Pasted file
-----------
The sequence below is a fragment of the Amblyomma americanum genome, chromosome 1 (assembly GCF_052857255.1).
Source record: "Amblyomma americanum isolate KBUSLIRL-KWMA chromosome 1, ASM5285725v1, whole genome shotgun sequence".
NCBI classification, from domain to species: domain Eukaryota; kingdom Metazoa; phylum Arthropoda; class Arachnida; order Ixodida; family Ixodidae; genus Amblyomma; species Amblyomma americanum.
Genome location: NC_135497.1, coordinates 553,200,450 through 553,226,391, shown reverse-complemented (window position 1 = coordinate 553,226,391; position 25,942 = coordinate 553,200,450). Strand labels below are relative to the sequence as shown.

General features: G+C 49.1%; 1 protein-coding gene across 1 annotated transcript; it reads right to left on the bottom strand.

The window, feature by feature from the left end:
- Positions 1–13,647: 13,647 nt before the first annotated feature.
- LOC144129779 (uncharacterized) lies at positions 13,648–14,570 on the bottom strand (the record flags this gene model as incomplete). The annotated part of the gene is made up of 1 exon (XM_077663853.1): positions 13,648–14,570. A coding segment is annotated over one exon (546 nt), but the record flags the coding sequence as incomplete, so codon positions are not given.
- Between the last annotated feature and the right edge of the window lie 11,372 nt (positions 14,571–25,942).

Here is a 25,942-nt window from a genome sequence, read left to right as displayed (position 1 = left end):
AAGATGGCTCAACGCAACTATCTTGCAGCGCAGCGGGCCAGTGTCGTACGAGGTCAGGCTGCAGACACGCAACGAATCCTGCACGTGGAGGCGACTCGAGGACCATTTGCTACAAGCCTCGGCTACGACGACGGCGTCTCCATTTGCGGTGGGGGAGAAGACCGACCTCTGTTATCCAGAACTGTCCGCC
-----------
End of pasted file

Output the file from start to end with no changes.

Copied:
The sequence below is a fragment of the Amblyomma americanum genome, chromosome 1 (assembly GCF_052857255.1).
Source record: "Amblyomma americanum isolate KBUSLIRL-KWMA chromosome 1, ASM5285725v1, whole genome shotgun sequence".
NCBI classification, from domain to species: domain Eukaryota; kingdom Metazoa; phylum Arthropoda; class Arachnida; order Ixodida; family Ixodidae; genus Amblyomma; species Amblyomma americanum.
Genome location: NC_135497.1, coordinates 553,200,450 through 553,226,391, shown reverse-complemented (window position 1 = coordinate 553,226,391; position 25,942 = coordinate 553,200,450). Strand labels below are relative to the sequence as shown.

General features: G+C 49.1%; 1 protein-coding gene across 1 annotated transcript; it reads right to left on the bottom strand.

The window, feature by feature from the left end:
- Positions 1–13,647: 13,647 nt before the first annotated feature.
- LOC144129779 (uncharacterized) lies at positions 13,648–14,570 on the bottom strand (the record flags this gene model as incomplete). The annotated part of the gene is made up of 1 exon (XM_077663853.1): positions 13,648–14,570. A coding segment is annotated over one exon (546 nt), but the record flags the coding sequence as incomplete, so codon positions are not given.
- Between the last annotated feature and the right edge of the window lie 11,372 nt (positions 14,571–25,942).

Here is a 25,942-nt window from a genome sequence, read left to right as displayed (position 1 = left end):
AAGATGGCTCAACGCAACTATCTTGCAGCGCAGCGGGCCAGTGTCGTACGAGGTCAGGCTGCAGACACGCAACGAATCCTGCACGTGGAGGCGACTCGAGGACCATTTGCTACAAGCCTCGGCTACGACGACGGCGTCTCCATTTGCGGTGGGGGAGAAGACCGACCTCTGTTATCCAGAACTGTCCGCC